February 2020 | Español
With threats of increased ICE enforcement actions in communities across the United States, you can prepare to protect yourself and your family, and defend your rights.
1. Create a safety plan in advance:
- Identify your emergency contact and memorize their phone number
- Provide your child’s school or day care with the emergency contact to pick up your child
- Provide authorization for your emergency contact to make medical and legal decisions for your child
- Keep your passport, identity information, proof of physical presence in the U.S. and financial information in a safe location. Make sure your emergency contact can access them.
- Read more about guardianship considerations for immigrants in Illinois (PDF). Read more about guardianship considerations for immigrants in Indiana (PDF).
2. Obey traffic and criminal laws and carry a valid state ID and/or work permit.
- Do not carry any false/fraudulent documents that do not correspond to your identity.
3. Exercise your rights during an enforcement action:
- If you are pulled over in a traffic stop: Ask if the officer is from the local police department or immigration. Immigration officers often identify themselves as “police,” but it is important to know what agency they represent. If they are Immigration and Customs Enforcement (ICE) or Customs and Border Protection (CBP) officers, you do not need to answer any questions or provide any documentation before you speak with a lawyer.
- Ask the officer if they are “ICE”—be sure to say “ICE” and not police
- In Illinois, passengers in vehicles are NOT required to have identification
- If an officer knocks on your door: Do not open the door. Officers must have a warrant signed by a judge to enter your home. ICE warrants are not signed by judges.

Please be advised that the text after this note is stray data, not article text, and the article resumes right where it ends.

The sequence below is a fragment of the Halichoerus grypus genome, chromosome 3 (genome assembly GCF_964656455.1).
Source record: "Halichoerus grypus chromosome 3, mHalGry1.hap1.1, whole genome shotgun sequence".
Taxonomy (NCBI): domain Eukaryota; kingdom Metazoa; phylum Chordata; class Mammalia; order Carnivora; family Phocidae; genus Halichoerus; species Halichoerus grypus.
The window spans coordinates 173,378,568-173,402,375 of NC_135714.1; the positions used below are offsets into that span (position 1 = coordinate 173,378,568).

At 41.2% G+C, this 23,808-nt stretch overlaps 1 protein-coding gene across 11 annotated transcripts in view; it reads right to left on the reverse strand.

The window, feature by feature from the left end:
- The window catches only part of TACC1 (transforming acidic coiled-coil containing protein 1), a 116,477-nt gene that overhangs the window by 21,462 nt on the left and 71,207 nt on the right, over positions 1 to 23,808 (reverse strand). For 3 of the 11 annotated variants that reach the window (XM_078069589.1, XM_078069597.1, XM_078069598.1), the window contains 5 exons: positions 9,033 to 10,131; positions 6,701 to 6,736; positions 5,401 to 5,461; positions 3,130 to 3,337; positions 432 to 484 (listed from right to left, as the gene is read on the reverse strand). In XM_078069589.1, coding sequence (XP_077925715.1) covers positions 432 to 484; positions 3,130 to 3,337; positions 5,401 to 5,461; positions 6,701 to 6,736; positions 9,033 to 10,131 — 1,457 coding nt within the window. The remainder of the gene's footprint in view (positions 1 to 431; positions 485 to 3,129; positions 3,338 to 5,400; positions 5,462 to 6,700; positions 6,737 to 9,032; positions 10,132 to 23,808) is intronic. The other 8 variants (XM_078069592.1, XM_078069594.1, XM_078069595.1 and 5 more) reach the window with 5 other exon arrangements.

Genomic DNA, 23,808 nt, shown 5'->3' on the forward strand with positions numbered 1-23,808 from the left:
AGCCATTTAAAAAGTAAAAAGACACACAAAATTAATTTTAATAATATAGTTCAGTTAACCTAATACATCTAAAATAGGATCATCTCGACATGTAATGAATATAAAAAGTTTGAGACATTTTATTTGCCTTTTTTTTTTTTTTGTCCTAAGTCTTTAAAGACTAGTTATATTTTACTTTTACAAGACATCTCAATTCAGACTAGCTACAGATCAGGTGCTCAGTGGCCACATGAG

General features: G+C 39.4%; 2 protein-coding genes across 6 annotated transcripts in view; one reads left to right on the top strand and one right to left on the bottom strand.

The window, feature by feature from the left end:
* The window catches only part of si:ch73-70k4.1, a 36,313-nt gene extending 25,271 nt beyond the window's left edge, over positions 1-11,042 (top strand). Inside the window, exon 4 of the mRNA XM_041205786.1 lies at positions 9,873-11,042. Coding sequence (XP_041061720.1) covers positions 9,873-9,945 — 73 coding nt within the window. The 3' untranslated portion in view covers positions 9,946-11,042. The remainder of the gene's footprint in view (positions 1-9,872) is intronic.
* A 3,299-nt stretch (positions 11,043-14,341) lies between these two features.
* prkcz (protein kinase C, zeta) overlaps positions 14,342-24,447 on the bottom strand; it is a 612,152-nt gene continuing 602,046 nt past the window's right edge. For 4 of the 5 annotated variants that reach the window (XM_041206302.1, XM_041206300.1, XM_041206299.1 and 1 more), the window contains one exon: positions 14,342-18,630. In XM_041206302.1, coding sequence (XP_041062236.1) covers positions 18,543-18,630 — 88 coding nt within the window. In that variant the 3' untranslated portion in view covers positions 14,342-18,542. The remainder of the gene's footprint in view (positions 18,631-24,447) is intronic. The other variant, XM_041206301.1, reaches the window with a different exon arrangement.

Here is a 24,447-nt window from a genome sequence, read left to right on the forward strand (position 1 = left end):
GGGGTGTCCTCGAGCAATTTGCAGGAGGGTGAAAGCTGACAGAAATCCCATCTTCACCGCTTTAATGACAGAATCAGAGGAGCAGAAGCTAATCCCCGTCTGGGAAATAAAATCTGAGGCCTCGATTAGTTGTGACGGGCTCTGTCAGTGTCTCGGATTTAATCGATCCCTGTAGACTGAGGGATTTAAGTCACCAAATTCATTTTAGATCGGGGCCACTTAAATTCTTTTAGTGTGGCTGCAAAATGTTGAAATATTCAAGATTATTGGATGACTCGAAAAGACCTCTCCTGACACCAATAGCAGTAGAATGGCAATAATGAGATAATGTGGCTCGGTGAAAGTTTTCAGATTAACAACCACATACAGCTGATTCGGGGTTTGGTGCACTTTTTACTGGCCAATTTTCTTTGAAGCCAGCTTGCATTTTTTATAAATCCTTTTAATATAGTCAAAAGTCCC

- If you are outdoors and think you see immigration officers nearby:
- Move to a safe indoor space
- If you are a U.S. citizen and feel safe to do so, record the activity with your phone or write down any relevant information about what you witness—ALWAYS being careful to not interfere or otherwise obstruct the operation
- All people have the right to remain silent. You do not have to answer any questions or show any documents to an immigration officer. Ask to speak with a lawyer.
- DO NOT:
- Post unverified information on social media
- Interfere with the investigation or otherwise put yourself in harm’s way
If you need support:
24-Hour Emergency Support: Call the Illinois Coalition for Immigrant and Refugee Rights (ICIRR) Family Support Hotline at 1-855-HELP-MY-FAMILY (1-855-435-7693). For additional resources, visit: https://www.icirr.org/community-resources
Immigration legal representation: Chicago residents are eligible for free legal services from the National Immigrant Justice Center (NJIC) through the City of Chicago Legal Protection Fund. Immigrants outside Chicago also can obtain low-cost legal consultations and representation from NIJC. Call (312) 660-1370 or email email@example.com to make an appointment. If you live outside of Chicago, you can find the national directory of free and low-cost qualified legal service providers at immigrationadvocates.org/nonprofit/legaldirectory